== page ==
The Zatopeks are one of my favourite bands of all time so for this to be only my second time seeing them was pretty poor form on my part. Last weekend at Manchester Punk Festival I'd seen Spider performing in his other band, Gutter Romance, so I figured he'd be in town with the Zatopeks. Unfortunately for whatever reason that wasn't the case but the band did have a fantastic stand in guitarist in the form of DeeCRACKS guitarist Matt – not too shabby. Something I noticed last time I saw the Zatopeks, and again at the New Cross Inn, was how much faster the band play live than on record. This really amps up the intensity in their songs. Frontman Will DeNiro gets increasingly erratic as the set progresses. There isn't enough room for him on stage and he often finds himself down in the crowd. At one point he was stood on a picnic table by the bar and was crowd surfed back to the stage whilst continuing to sing – this made for an awesome sight. The Zatopeks played a great set spanning their entire career, including a cover of a Ramones song where they brought Lucy of Australian band The Spazzys on stage to join then. They also played a brand new song from an upcoming, and long awaited, fourth album which I cannot wait for. I really enjoyed the Zatopeks and now am impatiently awaiting the next time I get to see them.


A phrase I never ever expected to hear was "hi, we're The Copyrights and we finally made it to London." The long running pop punk band from Chicago were at the end of their first ever UK tour which started in Manchester the Saturday before this gig. I chose to catch Revenge Of The Psychotronic Man's final ever MPF set over The Copyrights show at MPF knowing I would be catching them at the New Cross Inn a few days later. I'm glad that I made this decision as, not only did ROTPM kill it, it felt right for my first time seeing The Copyrights in the UK to be at my favourite venue. There were around 200 people squeezed into the New Cross Inn eagerly waiting to see The Copyrights and when they took to the stage it was as if the past fifteen years of wanting to see the band erupted into some crazy mosh pits and big sing-a-longs. Despite a limited set time, The Copyrights managed to play a big set list (including the encore, they managed to play over twenty songs). The set featured songs from their entire discography, including old school tracks such as Button Smasher and Cashiers as well as newer tracks Heart Of Glue and No Knocks. It was great to see just how well received each and every song was, this wasn't a case of only knowing one album or a few songs. It seemed as if everyone knew every word to every song they played. The Copyrights themselves looked as if they were having a fantastic time on stage as well, hopefully making up for the years of struggling and trying to get to the UK. Hopefully such a positive reaction from London, Manchester and the entire UK will mean it won't be so long before a second visit to our shores! The Copyrights were absolutely superb and helped end mine and Emma's crazy week of gigs in the best possible way.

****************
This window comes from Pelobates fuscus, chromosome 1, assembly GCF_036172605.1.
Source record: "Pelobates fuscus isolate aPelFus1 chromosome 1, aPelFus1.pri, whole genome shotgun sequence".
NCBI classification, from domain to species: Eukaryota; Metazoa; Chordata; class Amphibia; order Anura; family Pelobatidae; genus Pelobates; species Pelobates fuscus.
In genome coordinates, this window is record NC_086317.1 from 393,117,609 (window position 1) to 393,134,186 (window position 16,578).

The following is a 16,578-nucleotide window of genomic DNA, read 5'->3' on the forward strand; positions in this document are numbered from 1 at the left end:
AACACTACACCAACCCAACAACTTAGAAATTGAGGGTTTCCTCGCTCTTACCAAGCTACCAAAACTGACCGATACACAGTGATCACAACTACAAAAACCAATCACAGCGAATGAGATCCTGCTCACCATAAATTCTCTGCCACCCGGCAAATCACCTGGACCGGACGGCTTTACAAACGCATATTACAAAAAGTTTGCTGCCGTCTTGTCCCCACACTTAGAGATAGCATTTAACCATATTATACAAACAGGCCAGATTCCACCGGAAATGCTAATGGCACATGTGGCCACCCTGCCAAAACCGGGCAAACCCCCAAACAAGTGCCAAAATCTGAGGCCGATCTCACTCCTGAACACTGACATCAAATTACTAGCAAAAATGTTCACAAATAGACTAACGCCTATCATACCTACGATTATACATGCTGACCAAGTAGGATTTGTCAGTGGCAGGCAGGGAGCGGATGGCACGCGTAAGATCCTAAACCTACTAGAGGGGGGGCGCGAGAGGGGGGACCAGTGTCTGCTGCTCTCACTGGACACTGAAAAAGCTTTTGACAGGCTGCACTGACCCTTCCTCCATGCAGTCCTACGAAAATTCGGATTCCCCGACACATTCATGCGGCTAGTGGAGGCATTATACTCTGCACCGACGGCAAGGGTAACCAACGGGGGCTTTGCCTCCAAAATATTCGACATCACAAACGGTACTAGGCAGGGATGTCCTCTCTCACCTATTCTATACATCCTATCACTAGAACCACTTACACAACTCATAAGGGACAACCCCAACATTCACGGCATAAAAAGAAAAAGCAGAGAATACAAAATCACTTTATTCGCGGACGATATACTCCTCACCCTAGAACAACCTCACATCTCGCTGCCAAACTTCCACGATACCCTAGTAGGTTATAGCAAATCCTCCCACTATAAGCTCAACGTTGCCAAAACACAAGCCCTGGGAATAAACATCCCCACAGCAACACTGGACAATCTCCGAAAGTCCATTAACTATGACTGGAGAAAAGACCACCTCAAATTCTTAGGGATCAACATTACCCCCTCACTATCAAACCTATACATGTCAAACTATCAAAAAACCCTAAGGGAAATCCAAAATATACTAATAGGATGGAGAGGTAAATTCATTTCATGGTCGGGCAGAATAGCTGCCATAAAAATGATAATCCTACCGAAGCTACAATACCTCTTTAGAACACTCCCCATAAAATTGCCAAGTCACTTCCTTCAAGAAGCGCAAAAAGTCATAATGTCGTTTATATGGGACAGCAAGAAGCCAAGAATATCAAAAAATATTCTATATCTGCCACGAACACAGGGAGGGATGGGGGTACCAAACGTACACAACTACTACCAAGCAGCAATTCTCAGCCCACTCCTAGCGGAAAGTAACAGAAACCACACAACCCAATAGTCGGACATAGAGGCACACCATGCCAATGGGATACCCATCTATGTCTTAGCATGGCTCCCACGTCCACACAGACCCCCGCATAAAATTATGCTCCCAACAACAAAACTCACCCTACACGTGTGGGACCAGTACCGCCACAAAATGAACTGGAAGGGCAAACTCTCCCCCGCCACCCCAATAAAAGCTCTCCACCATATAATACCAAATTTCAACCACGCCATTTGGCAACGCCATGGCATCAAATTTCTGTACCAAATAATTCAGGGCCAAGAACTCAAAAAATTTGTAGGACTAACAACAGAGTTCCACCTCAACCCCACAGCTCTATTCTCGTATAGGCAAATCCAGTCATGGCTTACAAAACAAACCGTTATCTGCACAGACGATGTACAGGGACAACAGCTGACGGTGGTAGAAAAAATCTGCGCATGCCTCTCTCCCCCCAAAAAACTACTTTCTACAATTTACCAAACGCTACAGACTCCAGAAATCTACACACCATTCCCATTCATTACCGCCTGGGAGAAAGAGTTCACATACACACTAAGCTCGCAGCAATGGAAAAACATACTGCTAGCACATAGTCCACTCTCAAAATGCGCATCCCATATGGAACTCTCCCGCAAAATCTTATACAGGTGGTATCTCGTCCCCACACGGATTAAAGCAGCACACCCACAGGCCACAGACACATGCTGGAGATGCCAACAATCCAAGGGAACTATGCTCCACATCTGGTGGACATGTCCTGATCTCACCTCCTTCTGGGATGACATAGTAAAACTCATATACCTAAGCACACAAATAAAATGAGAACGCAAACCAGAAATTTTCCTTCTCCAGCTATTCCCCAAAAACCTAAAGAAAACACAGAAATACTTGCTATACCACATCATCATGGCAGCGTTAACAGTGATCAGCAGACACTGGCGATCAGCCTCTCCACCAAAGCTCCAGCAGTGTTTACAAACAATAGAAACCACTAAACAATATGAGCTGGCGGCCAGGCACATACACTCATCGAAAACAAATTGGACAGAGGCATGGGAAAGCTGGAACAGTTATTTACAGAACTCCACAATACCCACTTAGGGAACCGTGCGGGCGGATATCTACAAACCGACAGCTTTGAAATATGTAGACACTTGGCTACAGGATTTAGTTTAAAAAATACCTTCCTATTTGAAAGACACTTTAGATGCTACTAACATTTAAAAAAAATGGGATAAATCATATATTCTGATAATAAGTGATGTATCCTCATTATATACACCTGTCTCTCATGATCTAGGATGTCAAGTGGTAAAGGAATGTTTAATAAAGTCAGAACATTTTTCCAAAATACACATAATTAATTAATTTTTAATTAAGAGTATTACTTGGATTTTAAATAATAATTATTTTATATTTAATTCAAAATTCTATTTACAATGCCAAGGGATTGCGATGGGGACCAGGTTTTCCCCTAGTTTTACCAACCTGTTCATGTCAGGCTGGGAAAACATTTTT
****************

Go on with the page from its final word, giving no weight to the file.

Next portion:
This review was written by Colin Clark. Photos by Emma Prew.

Saturday, 5 May 2018

Gig Review: Hot Water Music at the Electric Ballroom, Camden 25/4/18 (by Richard Mair)


The punks are taking over London. Down the road at the Underworld The Cancer Bats are laying waste to the capital with four evenings celebrating the 10th anniversary of the incendiary Hail Destroyer, whilst the DIY Space For London plays host to underground darlings Worriers. This fact isn’t lost on The Flatliners frontman Chris Creswell; who regularly thanks the crowd for coming out early and checking them out. In all fairness he needn’t have worried, the Ballroom is nicely full for the Canadians when they take to the stage.

Despite the brevity of the set and the fact that Chris Creswell is pulling a double shift the band give their all, opening with Hang my Head off last year’s “Inviting Light” the band take little time getting the crowd going with Creswell’s guttural screams of the opening bars getting existing fans in the mood for numerous sing-a-longs. Despite the change in sound that the band have grown into from their early releases it’s pleasing to see the reception newer songs receive alongside older cuts such as second song of the night “Eulogy”. A genuine fan favourite and it’s easy to see why. The front rows explode with fists and fingers lofted as Creswell lashes his guitar with a smile that would melt even the coldest heart. The Flatliners continue to be one of the scene’s biggest potential breakout acts with their infectious punk ethos mixed with what is increasingly becoming a polished and nuanced sound that will have a broader appeal. They clearly love being on stage and entertaining and, through the remaining six songs, get everyone in the mood for the rest of the night. Playing a set heavy on newer songs, with five of the eight song set released off of either Dead Language or Inviting Light, they showcase more of their recent sound which on reflection is probably more palatable to most diehard fans of tonight’s post-hardcore headliners. With further stints to the UK in support of The Gaslight Anthem, it’s highly likely they get the wider exposure they richly deserve.